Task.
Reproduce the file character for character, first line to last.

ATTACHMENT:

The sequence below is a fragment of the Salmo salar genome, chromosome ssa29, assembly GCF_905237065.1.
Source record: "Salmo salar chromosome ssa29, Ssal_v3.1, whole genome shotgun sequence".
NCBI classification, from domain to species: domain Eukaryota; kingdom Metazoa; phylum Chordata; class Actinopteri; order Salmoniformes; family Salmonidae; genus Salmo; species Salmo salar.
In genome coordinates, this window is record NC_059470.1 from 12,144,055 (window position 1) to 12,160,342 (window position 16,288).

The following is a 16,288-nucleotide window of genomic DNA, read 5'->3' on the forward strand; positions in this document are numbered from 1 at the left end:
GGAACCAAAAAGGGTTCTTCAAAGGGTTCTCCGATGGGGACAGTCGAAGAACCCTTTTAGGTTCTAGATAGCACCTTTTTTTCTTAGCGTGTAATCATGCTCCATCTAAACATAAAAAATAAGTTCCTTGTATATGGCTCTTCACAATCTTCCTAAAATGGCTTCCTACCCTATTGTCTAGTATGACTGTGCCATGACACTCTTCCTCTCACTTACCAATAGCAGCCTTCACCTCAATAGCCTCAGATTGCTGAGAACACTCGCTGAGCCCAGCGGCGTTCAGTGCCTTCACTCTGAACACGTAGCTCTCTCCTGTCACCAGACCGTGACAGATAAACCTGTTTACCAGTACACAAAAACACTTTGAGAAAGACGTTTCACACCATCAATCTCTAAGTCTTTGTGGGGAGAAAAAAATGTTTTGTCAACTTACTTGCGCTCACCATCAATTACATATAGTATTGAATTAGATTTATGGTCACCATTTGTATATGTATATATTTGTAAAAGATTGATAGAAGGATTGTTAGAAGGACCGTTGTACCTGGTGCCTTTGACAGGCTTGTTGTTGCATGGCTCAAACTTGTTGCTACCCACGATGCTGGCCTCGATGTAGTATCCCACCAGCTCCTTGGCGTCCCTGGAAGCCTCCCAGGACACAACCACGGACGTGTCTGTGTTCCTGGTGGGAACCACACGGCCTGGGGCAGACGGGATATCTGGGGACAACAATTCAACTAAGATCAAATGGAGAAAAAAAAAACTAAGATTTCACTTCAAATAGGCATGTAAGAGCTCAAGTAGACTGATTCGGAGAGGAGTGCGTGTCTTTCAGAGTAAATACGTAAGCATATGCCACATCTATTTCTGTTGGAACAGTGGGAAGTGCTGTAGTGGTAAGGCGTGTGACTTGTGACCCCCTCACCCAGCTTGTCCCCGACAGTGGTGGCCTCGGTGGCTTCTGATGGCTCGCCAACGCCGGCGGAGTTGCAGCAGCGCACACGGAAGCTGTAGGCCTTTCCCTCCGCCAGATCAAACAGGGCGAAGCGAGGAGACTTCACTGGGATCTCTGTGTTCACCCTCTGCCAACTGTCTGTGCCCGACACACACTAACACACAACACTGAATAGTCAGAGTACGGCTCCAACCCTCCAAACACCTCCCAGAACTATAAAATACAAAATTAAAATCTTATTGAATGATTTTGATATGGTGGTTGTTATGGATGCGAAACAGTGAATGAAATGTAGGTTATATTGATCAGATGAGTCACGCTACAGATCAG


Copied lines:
The sequence below is a fragment of the Salmo salar genome, chromosome ssa29, assembly GCF_905237065.1.
Source record: "Salmo salar chromosome ssa29, Ssal_v3.1, whole genome shotgun sequence".
NCBI classification, from domain to species: domain Eukaryota; kingdom Metazoa; phylum Chordata; class Actinopteri; order Salmoniformes; family Salmonidae; genus Salmo; species Salmo salar.
In genome coordinates, this window is record NC_059470.1 from 12,144,055 (window position 1) to 12,160,342 (window position 16,288).

The following is a 16,288-nucleotide window of genomic DNA, read 5'->3' on the forward strand; positions in this document are numbered from 1 at the left end:
GGAACCAAAAAGGGTTCTTCAAAGGGTTCTCCGATGGGGACAGTCGAAGAACCCTTTTAGGTTCTAGATAGCACCTTTTTTTCTTAGCGTGTAATCATGCTCCATCTAAACATAAAAAATAAGTTCCTTGTATATGGCTCTTCACAATCTTCCTAAAATGGCTTCCTACCCTATTGTCTAGTATGACTGTGCCATGACACTCTTCCTCTCACTTACCAATAGCAGCCTTCACCTCAATAGCCTCAGATTGCTGAGAACACTCGCTGAGCCCAGCGGCGTTCAGTGCCTTCACTCTGAACACGTAGCTCTCTCCTGTCACCAGACCGTGACAGATAAACCTGTTTACCAGTACACAAAAACACTTTGAGAAAGACGTTTCACACCATCAATCTCTAAGTCTTTGTGGGGAGAAAAAAATGTTTTGTCAACTTACTTGCGCTCACCATCAATTACATATAGTATTGAATTAGATTTATGGTCACCATTTGTATATGTATATATTTGTAAAAGATTGATAGAAGGATTGTTAGAAGGACCGTTGTACCTGGTGCCTTTGACAGGCTTGTTGTTGCATGGCTCAAACTTGTTGCTACCCACGATGCTGGCCTCGATGTAGTATCCCACCAGCTCCTTGGCGTCCCTGGAAGCCTCCCAGGACACAACCACGGACGTGTCTGTGTTCCTGGTGGGAACCACACGGCCTGGGGCAGACGGGATATCTGGGGACAACAATTCAACTAAGATCAAATGGAGAAAAAAAAAACTAAGATTTCACTTCAAATAGGCATGTAAGAGCTCAAGTAGACTGATTCGGAGAGGAGTGCGTGTCTTTCAGAGTAAATACGTAAGCATATGCCACATCTATTTCTGTTGGAACAGTGGGAAGTGCTGTAGTGGTAAGGCGTGTGACTTGTGACCCCCTCACCCAGCTTGTCCCCGACAGTGGTGGCCTCGGTGGCTTCTGATGGCTCGCCAACGCCGGCGGAGTTGCAGCAGCGCACACGGAAGCTGTAGGCCTTTCCCTCCGCCAGATCAAACAGGGCGAAGCGAGGAGACTTCACTGGGATCTCTGTGTTCACCCTCTGCCAACTGTCTGTGCCCGACACACACTAACACACAACACTGAATAGTCAGAGTACGGCTCCAACCCTCCAAACACCTCCCAGAACTATAAAATACAAAATTAAAATCTTATTGAATGATTTTGATATGGTGGTTGTTATGGATGCGAAACAGTGAATGAAATGTAGGTTATATTGATCAGATGAGTCACGCTACAGATCAG